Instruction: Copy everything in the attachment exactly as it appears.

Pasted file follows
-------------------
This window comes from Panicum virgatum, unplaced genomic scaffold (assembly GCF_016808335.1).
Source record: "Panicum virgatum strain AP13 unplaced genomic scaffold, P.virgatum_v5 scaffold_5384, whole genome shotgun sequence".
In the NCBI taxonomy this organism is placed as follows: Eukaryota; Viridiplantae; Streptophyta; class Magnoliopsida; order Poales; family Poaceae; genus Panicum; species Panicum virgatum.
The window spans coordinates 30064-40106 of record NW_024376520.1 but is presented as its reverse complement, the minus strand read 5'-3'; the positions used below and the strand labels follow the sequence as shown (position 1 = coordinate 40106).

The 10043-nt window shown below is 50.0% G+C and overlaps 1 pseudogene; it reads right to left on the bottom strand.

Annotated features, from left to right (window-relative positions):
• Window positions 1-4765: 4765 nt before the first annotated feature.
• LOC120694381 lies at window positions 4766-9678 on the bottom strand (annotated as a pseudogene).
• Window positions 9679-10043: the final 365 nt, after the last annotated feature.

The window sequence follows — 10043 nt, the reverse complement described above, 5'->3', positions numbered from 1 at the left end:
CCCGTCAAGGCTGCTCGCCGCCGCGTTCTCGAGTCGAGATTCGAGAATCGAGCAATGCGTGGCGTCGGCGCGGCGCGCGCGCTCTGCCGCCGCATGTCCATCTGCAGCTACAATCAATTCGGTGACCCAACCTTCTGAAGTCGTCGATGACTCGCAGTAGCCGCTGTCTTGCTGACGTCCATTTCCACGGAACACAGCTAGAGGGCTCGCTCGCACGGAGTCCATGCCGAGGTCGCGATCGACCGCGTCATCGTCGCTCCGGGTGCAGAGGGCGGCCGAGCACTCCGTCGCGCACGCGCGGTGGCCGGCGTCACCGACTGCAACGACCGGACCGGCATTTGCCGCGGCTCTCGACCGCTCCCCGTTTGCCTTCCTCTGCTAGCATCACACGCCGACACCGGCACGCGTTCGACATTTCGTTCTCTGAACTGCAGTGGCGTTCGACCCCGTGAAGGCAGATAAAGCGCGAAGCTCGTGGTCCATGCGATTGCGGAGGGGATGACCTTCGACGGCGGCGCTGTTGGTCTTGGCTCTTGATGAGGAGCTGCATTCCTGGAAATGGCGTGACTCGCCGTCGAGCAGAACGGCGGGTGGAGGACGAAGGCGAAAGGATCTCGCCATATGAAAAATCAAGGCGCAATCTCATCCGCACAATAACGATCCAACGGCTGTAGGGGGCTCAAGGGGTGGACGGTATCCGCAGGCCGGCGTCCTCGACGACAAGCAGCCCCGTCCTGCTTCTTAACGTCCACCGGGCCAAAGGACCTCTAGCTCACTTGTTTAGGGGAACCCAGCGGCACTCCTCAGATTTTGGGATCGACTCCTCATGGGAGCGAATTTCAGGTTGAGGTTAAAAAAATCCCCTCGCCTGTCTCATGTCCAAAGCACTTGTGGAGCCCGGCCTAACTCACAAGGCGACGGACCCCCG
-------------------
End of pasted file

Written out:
This window comes from Panicum virgatum, unplaced genomic scaffold (assembly GCF_016808335.1).
Source record: "Panicum virgatum strain AP13 unplaced genomic scaffold, P.virgatum_v5 scaffold_5384, whole genome shotgun sequence".
In the NCBI taxonomy this organism is placed as follows: Eukaryota; Viridiplantae; Streptophyta; class Magnoliopsida; order Poales; family Poaceae; genus Panicum; species Panicum virgatum.
The window spans coordinates 30064-40106 of record NW_024376520.1 but is presented as its reverse complement, the minus strand read 5'-3'; the positions used below and the strand labels follow the sequence as shown (position 1 = coordinate 40106).

The 10043-nt window shown below is 50.0% G+C and overlaps 1 pseudogene; it reads right to left on the bottom strand.

Annotated features, from left to right (window-relative positions):
• Window positions 1-4765: 4765 nt before the first annotated feature.
• LOC120694381 lies at window positions 4766-9678 on the bottom strand (annotated as a pseudogene).
• Window positions 9679-10043: the final 365 nt, after the last annotated feature.

The window sequence follows — 10043 nt, the reverse complement described above, 5'->3', positions numbered from 1 at the left end:
CCCGTCAAGGCTGCTCGCCGCCGCGTTCTCGAGTCGAGATTCGAGAATCGAGCAATGCGTGGCGTCGGCGCGGCGCGCGCGCTCTGCCGCCGCATGTCCATCTGCAGCTACAATCAATTCGGTGACCCAACCTTCTGAAGTCGTCGATGACTCGCAGTAGCCGCTGTCTTGCTGACGTCCATTTCCACGGAACACAGCTAGAGGGCTCGCTCGCACGGAGTCCATGCCGAGGTCGCGATCGACCGCGTCATCGTCGCTCCGGGTGCAGAGGGCGGCCGAGCACTCCGTCGCGCACGCGCGGTGGCCGGCGTCACCGACTGCAACGACCGGACCGGCATTTGCCGCGGCTCTCGACCGCTCCCCGTTTGCCTTCCTCTGCTAGCATCACACGCCGACACCGGCACGCGTTCGACATTTCGTTCTCTGAACTGCAGTGGCGTTCGACCCCGTGAAGGCAGATAAAGCGCGAAGCTCGTGGTCCATGCGATTGCGGAGGGGATGACCTTCGACGGCGGCGCTGTTGGTCTTGGCTCTTGATGAGGAGCTGCATTCCTGGAAATGGCGTGACTCGCCGTCGAGCAGAACGGCGGGTGGAGGACGAAGGCGAAAGGATCTCGCCATATGAAAAATCAAGGCGCAATCTCATCCGCACAATAACGATCCAACGGCTGTAGGGGGCTCAAGGGGTGGACGGTATCCGCAGGCCGGCGTCCTCGACGACAAGCAGCCCCGTCCTGCTTCTTAACGTCCACCGGGCCAAAGGACCTCTAGCTCACTTGTTTAGGGGAACCCAGCGGCACTCCTCAGATTTTGGGATCGACTCCTCATGGGAGCGAATTTCAGGTTGAGGTTAAAAAAATCCCCTCGCCTGTCTCATGTCCAAAGCACTTGTGGAGCCCGGCCTAACTCACAAGGCGACGGACCCCCG